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Demonic Grounds

Black Women and the Cartographies of Struggle

2006
Author:

Katherine McKittrick

Demonic Grounds

Explores how black women’s geographies are meaningful sites of political opposition

Demonic Grounds moves between past and present, archives and fiction, theory and everyday, to focus on places negotiated by black women during and after the transatlantic slave trade. Specifically, Katherine McKittrick addresses the geographic implications of slave auction blocks, Harriet Jacobs's attic, black Canada and New France, as well as the conceptual spaces of feminism and Sylvia Wynter's philosophies.

Katherine McKittrick rejoins and initiates the completion of the uncompleted challenges originally made from the perspective of the global anticolonial, anti-imperial struggles, as well as of the anti-apartheid and other movements of the sixties.

Sylvia Wynter, Stanford University

In a long overdue contribution to geography and social theory, Katherine McKittrick offers a new and powerful interpretation of black women’s geographic thought. In Canada, the Caribbean, and the United States, black women inhabit diasporic locations marked by the legacy of violence and slavery. Analyzing diverse literatures and material geographies, McKittrick reveals how human geographies are a result of racialized connections, and how spaces that are fraught with limitation are underacknowledged but meaningful sites of political opposition.

Demonic Grounds moves between past and present, archives and fiction, theory and everyday, to focus on places negotiated by black women during and after the transatlantic slave trade. Specifically, the author addresses the geographic implications of slave auction blocks, Harriet Jacobs’s attic, black Canada and New France, as well as the conceptual spaces of feminism and Sylvia Wynter’s philosophies.

Central to McKittrick’s argument are the ways in which black women are not passive recipients of their surroundings and how a sense of place relates to the struggle against domination. Ultimately, McKittrick argues, these complex black geographies are alterable and may provide the opportunity for social and cultural change.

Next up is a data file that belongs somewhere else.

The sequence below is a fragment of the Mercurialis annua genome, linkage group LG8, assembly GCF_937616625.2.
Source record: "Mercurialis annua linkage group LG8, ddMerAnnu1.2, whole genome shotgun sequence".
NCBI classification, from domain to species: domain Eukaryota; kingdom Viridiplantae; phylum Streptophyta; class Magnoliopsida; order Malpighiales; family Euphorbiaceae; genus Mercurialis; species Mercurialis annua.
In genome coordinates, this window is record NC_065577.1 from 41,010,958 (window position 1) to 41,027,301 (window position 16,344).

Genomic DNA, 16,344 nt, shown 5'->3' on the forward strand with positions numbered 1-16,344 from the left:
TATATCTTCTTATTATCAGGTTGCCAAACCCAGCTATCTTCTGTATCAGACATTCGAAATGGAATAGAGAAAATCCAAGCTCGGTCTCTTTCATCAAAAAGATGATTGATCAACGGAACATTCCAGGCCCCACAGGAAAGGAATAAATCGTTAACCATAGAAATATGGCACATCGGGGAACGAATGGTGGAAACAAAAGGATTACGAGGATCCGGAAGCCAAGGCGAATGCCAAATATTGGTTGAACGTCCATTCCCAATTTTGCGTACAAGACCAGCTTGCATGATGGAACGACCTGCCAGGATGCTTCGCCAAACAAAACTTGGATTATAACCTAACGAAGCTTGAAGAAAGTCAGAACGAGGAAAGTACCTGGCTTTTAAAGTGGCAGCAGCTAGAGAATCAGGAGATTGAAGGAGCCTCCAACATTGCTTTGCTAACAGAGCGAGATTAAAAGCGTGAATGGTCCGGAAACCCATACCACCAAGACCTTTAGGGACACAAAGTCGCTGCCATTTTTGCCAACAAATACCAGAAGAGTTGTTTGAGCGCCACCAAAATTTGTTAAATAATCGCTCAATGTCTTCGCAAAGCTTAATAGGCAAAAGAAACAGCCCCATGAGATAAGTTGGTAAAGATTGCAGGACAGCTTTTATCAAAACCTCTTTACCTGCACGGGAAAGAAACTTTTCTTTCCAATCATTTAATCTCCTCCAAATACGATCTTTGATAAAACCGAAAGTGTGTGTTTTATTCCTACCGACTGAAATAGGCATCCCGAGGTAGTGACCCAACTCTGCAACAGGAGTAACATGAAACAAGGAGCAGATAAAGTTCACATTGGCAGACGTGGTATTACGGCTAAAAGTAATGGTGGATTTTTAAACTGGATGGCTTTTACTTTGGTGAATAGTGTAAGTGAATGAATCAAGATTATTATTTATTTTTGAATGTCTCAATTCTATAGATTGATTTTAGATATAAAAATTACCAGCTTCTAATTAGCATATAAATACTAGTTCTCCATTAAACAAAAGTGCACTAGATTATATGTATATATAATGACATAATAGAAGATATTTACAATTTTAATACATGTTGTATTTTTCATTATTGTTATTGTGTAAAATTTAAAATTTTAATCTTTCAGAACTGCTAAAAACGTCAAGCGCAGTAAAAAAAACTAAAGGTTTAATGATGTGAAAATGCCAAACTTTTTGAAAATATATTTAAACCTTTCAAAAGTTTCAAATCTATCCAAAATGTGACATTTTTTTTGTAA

Demonic Grounds

Katherine McKittrick is assistant professor of women’s studies at Queen’s University.

Demonic Grounds

Katherine McKittrick rejoins and initiates the completion of the uncompleted challenges originally made from the perspective of the global anticolonial, anti-imperial struggles, as well as of the anti-apartheid and other movements of the sixties.

Sylvia Wynter, Stanford University

Demonic Grounds is the first work to focus solely on the multiple dimensions of black geographic thought. It profoundly deepens our understanding of the intellectual grids created by blacks in the United States and Canada.

Clyde Woods, author of Development Arrested: The Blues and Plantation Power in the Mississippi Delta

McKittrick’s analysis of black women’s geographies struggles is a complex, densely written and invaluable contribution to critical theory in black studies. Demonic Grounds is an important text for researchers interested in understanding the connections between black women and geography and, specifically, the impact on Canadian geographies of the presence of black peoples in the early Canadian city.

Topia

Theoretically rich and engaging. All in all, Demonic Grounds is a hugely important intervention that I hope will open doors within human geography to a range of black geographies/geographers.

Annals of the Association of American Geographers

A complex analysis of the relationship between geographic space and power. As a result of this critical investigation, geography is recognized and affirmed as a valid tool of feminist epistemology.

College of New Jersey Newsletter

Lyrical and above all, haunting. I want to celebrate McKittrick’s ability to haunt through her intoxicating narrative gifts. Hers is the strongest, most confident voice to ring out in critical geography in my most recent memory. The book is an exercise in graceful mobility.

Gender, Place and Culture

Provides rich, intergenerational scholarly dialogues, as well as historically and theoretically informed readings of black cultural practices in the African Diaspora. McKittrick transforms the black Atlantic into far more than a metaphor, showing how the identities and material practices arising from capitalism, colonialism, and enforced captivity transformed the new and old worlds that spawned them.

American Literature

Demonic Grounds is definitely worthwhile reading for graduate students, faculty, and other scholars who appreciate a serious, thought-provoking, and interdisciplinary analysis of the intersection of racism and sexism.

The Geographical Review

Demonic Grounds

Contents

Introduction: Geographic Stories

1. I Lost an Arm on My Last Trip Home: Black Geographies
2. The Last Place They Thought Of: Black Women’s Geographies
3. The Authenticity of This Story Has Not Been Documented: Auction Blocks
4. Nothing’s Shocking: Black Canada
5. Demonic Grounds: Sylvia Wynter

Conclusion: Stay Human

Acknowledgments
Notes
Bibliography

Index